This step is easier than the breaker area as the wire we’ll use is much smaller (and therefore more flexible), and we’ll have more space to work with. Be sure to leave a small bit of extra wire as we’ll be securing these wires to the inside of the box and the lid as needed.
- Run Red 6AWG wire from the inverter’s positive post to the fuse block’s positive post using ring terminals for both ends of the connection.
- Repeat step 1 but use black wire for negative.
- Use 10AWG wire to wire the first two connections on the fuse block to the 12v Socket/USB combo panels. Use fork terminals for the fuse block side and butt connectors to splice into the panel wires.
- Use 15 amp fuses for these two connections.
- Use your multi-meter to test connectivity between the inverter and the panels.
- Use 18AWG wire to run power from the fuse block to the Drok wattage panel (if you have one). Use a third piece of 18AWG to wire the Drok’s yellow line to the input of the 250-amp breaker. You’ll need both a ring terminal and a butt connector to do this. This yellow line is what the Drok display uses to measure battery voltage.
- Connect inverter remote display to inverter using supplied RJ11 cable.
Your results may vary, but this is what my fuse block and front panel wiring look like now.
Figure 10: Left, the fuse block. Right, front panel wiring.
The Battery! And some cable management, too.
Now it’s time to connect up your battery with the Anderson connector and ring terminals it came with. After connecting the cable to the battery, run the positive cable through the white loop (hall effect sensor) on your Drok wattage display. Then, connect this positive ring terminal to the input of the 250-amp breaker. Finally, connect the negative ring terminal of the battery to the negative terminal on the inverter. Be VERY CAREFUL not to touch these ring terminals directly together. It will certainly trip the battery’s internal fuse (if it has one), and could potentially cause a fire.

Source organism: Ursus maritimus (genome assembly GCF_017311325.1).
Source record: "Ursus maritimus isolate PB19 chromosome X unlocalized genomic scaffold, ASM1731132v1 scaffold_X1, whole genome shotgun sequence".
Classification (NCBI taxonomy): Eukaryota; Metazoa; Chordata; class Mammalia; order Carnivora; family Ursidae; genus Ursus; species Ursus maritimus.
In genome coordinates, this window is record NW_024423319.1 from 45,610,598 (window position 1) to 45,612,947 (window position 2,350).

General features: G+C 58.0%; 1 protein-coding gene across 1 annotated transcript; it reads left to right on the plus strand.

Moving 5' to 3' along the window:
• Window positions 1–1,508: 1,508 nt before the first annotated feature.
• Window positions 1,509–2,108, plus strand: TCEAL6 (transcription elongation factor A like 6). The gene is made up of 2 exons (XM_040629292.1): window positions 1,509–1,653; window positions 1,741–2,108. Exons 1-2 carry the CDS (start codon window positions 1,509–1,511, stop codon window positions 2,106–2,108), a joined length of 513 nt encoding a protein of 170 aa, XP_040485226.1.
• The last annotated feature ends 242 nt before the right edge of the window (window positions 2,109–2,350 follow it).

Also, you WILL see a small spark upon completing the circuit. This isn’t bad, it just happens because initially, the capacitors in the inverter are not in a charged state and will draw a small amount of current upon connection to the battery. Now, test everything to make sure it all works. If you bought the same battery I did, you’ll need to turn it on first. The inverter should power on, the USB ports should charge your phone when plugged in, and you should see information displayed on both the charge controller display and the Drok wattage meter. Test the NOCO Genuis10 by plugging an extension cord into the wall and the AC inlet port we installed on the left side of the box.
When you’ve verified everything works, tidy things up with some more of those cable ties wherever necessary. I screwed mine into the plywood of the lid, and just used the adhesive on the plastic box. Here’s what my whole setup looks like.
Figure 11: Left, the lid and front panel. Right, the inside of the box, with the Noco charger to the left of the battery in the bottom of the box.
You will want to close the lid and make sure everything moves as it should as you go along securing cables with the cable ties and adhesive squares. Also, I noticed that the inverter just barely rests on the top of my battery, so I put a small piece of foam between the two to keep them from wearing each other down. This also keeps the battery fairly secure, although I will probably build a small footprint out of wood in the bottom of the box to keep it from sliding around.